The Crazies (1973)
A low-budget 1970s horror movie about a mutant vaccine that turns the people of Evans City into crazed killers... it sounds like guaranteed rubbish. Until you learn that it's directed and co-written by George A. Romero.
The Crazies is dated, there's no pretending otherwise. Most of the acting stinks (Lloyd Hollar is an honourable exception), the special effects are laughable and the shocks are tame by today's standards. Yet against the odds The Crazies still works.
It works because it's a good story, well told. It's just not the story you might think.
On the surface it's a simple horror story with one or two twists - predictably the "vaccine" turns out to have been developed for germ warfare.
But this is George Romero, so beneath the surface is some very strong albeit unsubtle social commentary. The real story is about what the authorities do to the people of Evans City in the name of protecting them - and the rest of the country - from a threat the government itself created. It's not the victims of the virus who are the really crazy ones.
The people of the town are the victims, however they're as much at risk from the soldiers as from the virus. The most worrying scenes are not those of crazed killing but those of faceless soldiers in HazMat suits pulling children out of their beds at gunpoint.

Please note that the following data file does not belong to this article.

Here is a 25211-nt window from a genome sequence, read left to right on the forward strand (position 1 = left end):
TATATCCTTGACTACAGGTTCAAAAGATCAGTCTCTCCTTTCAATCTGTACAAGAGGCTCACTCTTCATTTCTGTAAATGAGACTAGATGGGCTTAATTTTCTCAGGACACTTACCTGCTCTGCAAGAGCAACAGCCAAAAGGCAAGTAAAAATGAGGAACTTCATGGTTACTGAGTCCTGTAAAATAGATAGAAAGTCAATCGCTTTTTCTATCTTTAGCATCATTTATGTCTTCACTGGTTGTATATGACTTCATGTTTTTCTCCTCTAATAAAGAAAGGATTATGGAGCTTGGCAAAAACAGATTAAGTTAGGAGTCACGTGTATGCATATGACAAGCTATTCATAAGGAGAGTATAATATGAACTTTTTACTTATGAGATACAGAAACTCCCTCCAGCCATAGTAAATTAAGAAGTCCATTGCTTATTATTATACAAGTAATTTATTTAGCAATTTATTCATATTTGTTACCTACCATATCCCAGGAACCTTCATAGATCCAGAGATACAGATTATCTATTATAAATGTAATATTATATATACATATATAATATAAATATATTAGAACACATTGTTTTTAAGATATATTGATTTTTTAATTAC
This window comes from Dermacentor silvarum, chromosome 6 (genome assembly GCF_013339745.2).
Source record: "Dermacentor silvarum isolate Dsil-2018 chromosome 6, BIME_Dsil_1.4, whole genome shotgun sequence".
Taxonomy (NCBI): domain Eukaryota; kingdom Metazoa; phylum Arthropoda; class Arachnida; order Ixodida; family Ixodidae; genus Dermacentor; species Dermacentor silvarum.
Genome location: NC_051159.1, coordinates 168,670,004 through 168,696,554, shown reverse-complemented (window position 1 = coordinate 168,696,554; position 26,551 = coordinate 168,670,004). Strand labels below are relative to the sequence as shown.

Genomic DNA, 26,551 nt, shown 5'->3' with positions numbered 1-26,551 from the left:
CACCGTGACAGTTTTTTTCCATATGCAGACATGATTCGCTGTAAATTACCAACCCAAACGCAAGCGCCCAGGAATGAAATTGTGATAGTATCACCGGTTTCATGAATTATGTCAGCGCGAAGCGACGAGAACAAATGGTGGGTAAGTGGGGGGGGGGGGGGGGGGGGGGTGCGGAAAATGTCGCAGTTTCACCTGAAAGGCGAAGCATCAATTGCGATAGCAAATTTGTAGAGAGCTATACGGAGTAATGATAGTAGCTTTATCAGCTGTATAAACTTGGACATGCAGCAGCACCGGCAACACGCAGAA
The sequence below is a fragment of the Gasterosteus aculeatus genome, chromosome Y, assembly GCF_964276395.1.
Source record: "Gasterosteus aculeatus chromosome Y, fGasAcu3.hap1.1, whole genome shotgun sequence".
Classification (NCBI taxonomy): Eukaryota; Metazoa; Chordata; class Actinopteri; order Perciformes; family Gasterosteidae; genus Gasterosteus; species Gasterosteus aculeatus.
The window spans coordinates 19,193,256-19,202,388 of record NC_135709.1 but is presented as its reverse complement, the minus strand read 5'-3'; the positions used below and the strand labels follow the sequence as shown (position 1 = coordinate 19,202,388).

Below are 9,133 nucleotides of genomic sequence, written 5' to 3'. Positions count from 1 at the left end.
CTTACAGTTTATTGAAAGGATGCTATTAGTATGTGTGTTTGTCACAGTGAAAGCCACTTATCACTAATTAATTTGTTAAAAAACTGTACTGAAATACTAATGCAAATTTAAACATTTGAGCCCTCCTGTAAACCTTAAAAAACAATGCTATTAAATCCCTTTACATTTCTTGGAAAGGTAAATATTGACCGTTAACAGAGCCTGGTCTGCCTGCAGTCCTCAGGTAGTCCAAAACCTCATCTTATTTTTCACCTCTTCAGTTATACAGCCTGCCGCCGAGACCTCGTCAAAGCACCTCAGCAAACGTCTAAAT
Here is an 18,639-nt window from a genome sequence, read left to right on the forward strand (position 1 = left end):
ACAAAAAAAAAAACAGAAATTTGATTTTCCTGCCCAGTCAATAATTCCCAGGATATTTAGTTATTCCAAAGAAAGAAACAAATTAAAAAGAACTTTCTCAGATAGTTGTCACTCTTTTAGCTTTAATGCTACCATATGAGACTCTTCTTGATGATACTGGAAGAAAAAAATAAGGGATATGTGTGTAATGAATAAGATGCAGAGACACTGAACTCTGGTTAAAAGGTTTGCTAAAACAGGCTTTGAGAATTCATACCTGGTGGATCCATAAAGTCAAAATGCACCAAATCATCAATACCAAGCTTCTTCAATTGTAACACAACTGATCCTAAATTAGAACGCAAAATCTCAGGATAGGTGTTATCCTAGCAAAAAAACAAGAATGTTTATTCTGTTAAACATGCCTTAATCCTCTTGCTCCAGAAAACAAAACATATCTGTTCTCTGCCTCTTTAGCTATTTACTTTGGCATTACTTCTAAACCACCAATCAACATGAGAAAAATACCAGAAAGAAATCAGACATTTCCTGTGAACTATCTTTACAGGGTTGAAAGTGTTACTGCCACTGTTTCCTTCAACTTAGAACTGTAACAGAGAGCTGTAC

As you'd expect there is soon an open war between the townspeople and the army. Scared soldiers open fire and massacre many uninfected people who are simply trying to get away and save themselves.
Yet the soldiers are also victims. It's made clear that the commanding officer (Lloyd Hollar) is genuinely trying to do his best - if the virus does escape millions more could die. Do the ends justify the means? What choice does he have?
A bad situation is a mess made worse by bureaucracy, lack of planning and lack of resources. It sounds all too familiar.
And that's what really scares me about The Crazies - the familiarity. The film might be out of date but the danger isn't. With the state of the world today and the fear of terrorist dirty bombs, the scenario is unpleasantly relevant. If such an incident did occur - whether caused by terrorists or our own government - any of us could find ourselves in Evans City.
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